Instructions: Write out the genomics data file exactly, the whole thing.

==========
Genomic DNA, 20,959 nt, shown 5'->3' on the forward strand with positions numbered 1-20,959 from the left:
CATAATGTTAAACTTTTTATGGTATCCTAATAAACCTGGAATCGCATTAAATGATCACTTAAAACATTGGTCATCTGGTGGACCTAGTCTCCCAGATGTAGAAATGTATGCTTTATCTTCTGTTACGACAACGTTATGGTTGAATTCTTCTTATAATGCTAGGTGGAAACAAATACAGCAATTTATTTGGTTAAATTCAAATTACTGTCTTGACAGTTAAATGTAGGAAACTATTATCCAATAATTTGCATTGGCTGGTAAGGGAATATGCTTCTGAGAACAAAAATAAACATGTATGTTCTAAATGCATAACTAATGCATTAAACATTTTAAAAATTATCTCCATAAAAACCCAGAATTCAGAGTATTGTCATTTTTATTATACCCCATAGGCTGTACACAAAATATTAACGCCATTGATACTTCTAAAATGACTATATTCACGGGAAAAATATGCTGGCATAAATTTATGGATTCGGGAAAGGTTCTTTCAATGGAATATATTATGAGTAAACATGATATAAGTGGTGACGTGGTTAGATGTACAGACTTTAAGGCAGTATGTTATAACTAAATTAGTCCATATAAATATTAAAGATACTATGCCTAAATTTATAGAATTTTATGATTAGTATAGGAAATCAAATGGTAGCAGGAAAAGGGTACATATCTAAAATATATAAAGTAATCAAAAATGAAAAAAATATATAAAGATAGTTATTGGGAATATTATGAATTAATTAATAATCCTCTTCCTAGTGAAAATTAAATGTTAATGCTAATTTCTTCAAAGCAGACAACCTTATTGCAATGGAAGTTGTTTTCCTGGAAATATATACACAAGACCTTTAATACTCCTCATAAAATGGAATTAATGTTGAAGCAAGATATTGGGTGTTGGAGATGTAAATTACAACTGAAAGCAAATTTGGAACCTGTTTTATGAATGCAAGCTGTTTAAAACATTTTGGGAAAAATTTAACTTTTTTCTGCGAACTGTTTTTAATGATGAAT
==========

Genomic DNA, 20,959 nt, shown 5'->3' on the forward strand with positions numbered 1-20,959 from the left:
CATAATGTTAAACTTTTTATGGTATCCTAATAAACCTGGAATCGCATTAAATGATCACTTAAAACATTGGTCATCTGGTGGACCTAGTCTCCCAGATGTAGAAATGTATGCTTTATCTTCTGTTACGACAACGTTATGGTTGAATTCTTCTTATAATGCTAGGTGGAAACAAATACAGCAATTTATTTGGTTAAATTCAAATTACTGTCTTGACAGTTAAATGTAGGAAACTATTATCCAATAATTTGCATTGGCTGGTAAGGGAATATGCTTCTGAGAACAAAAATAAACATGTATGTTCTAAATGCATAACTAATGCATTAAACATTTTAAAAATTATCTCCATAAAAACCCAGAATTCAGAGTATTGTCATTTTTATTATACCCCATAGGCTGTACACAAAATATTAACGCCATTGATACTTCTAAAATGACTATATTCACGGGAAAAATATGCTGGCATAAATTTATGGATTCGGGAAAGGTTCTTTCAATGGAATATATTATGAGTAAACATGATATAAGTGGTGACGTGGTTAGATGTACAGACTTTAAGGCAGTATGTTATAACTAAATTAGTCCATATAAATATTAAAGATACTATGCCTAAATTTATAGAATTTTATGATTAGTATAGGAAATCAAATGGTAGCAGGAAAAGGGTACATATCTAAAATATATAAAGTAATCAAAAATGAAAAAAATATATAAAGATAGTTATTGGGAATATTATGAATTAATTAATAATCCTCTTCCTAGTGAAAATTAAATGTTAATGCTAATTTCTTCAAAGCAGACAACCTTATTGCAATGGAAGTTGTTTTCCTGGAAATATATACACAAGACCTTTAATACTCCTCATAAAATGGAATTAATGTTGAAGCAAGATATTGGGTGTTGGAGATGTAAATTACAACTGAAAGCAAATTTGGAACCTGTTTTATGAATGCAAGCTGTTTAAAACATTTTGGGAAAAATTTAACTTTTTTCTGCGAACTGTTTTTAATGATGAAT